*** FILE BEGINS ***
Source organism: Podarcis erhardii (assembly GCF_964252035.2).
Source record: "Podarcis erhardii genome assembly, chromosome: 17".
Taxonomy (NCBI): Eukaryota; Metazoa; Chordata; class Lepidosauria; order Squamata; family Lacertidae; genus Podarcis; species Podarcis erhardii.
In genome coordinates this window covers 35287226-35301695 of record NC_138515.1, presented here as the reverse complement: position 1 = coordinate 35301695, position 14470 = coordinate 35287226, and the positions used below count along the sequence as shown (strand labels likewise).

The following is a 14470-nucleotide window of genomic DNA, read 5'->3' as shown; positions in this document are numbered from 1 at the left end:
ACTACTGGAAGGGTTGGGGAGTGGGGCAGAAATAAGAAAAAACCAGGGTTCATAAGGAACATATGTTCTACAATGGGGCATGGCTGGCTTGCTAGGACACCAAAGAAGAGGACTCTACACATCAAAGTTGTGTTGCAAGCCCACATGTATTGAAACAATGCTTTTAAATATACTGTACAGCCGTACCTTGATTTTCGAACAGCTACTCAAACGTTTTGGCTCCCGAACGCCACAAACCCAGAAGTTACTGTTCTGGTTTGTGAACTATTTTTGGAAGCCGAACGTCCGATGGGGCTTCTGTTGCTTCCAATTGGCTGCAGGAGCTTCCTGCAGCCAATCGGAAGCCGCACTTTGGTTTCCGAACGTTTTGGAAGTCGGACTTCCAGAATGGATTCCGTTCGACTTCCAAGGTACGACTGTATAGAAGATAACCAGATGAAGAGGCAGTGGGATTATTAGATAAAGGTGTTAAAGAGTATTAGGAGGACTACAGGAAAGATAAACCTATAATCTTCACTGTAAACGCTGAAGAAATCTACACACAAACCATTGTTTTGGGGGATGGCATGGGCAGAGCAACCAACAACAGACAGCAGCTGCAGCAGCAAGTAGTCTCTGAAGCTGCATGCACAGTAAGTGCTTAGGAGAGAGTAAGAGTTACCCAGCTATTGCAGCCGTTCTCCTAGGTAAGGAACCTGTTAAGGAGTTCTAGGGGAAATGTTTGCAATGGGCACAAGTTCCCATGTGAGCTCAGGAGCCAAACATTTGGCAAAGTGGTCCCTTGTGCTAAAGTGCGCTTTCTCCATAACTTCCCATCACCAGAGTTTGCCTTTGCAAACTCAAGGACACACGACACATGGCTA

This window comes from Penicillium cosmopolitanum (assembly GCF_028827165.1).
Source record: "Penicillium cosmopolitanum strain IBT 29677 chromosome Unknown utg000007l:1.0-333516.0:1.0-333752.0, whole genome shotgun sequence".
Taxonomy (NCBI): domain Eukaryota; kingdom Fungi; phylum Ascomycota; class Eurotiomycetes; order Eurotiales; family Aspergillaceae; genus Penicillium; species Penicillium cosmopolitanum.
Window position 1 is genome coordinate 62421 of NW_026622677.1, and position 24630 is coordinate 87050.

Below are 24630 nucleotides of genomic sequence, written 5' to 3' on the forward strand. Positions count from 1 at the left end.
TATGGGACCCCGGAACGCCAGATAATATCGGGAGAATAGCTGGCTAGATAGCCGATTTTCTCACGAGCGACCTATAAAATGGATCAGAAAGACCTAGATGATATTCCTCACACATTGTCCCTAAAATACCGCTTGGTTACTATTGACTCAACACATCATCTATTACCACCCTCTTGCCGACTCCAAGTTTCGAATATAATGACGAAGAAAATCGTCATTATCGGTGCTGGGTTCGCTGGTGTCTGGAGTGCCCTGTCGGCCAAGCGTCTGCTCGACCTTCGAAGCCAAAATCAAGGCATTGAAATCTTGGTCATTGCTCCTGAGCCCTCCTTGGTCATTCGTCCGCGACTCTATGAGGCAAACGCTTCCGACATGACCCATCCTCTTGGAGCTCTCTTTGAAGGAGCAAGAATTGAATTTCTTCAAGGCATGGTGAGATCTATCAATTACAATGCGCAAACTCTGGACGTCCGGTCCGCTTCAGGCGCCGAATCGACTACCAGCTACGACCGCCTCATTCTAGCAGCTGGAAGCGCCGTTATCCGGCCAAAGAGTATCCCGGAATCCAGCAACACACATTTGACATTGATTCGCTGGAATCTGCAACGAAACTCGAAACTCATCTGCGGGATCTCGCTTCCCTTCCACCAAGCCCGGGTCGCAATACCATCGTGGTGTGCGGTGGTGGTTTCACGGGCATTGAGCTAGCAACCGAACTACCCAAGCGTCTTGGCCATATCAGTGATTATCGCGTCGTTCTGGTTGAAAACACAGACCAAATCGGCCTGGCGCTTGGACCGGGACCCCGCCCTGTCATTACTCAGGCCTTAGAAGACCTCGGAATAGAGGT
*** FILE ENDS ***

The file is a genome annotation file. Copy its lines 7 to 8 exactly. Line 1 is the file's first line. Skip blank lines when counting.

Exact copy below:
This window comes from Penicillium cosmopolitanum (assembly GCF_028827165.1).
Source record: "Penicillium cosmopolitanum strain IBT 29677 chromosome Unknown utg000007l:1.0-333516.0:1.0-333752.0, whole genome shotgun sequence".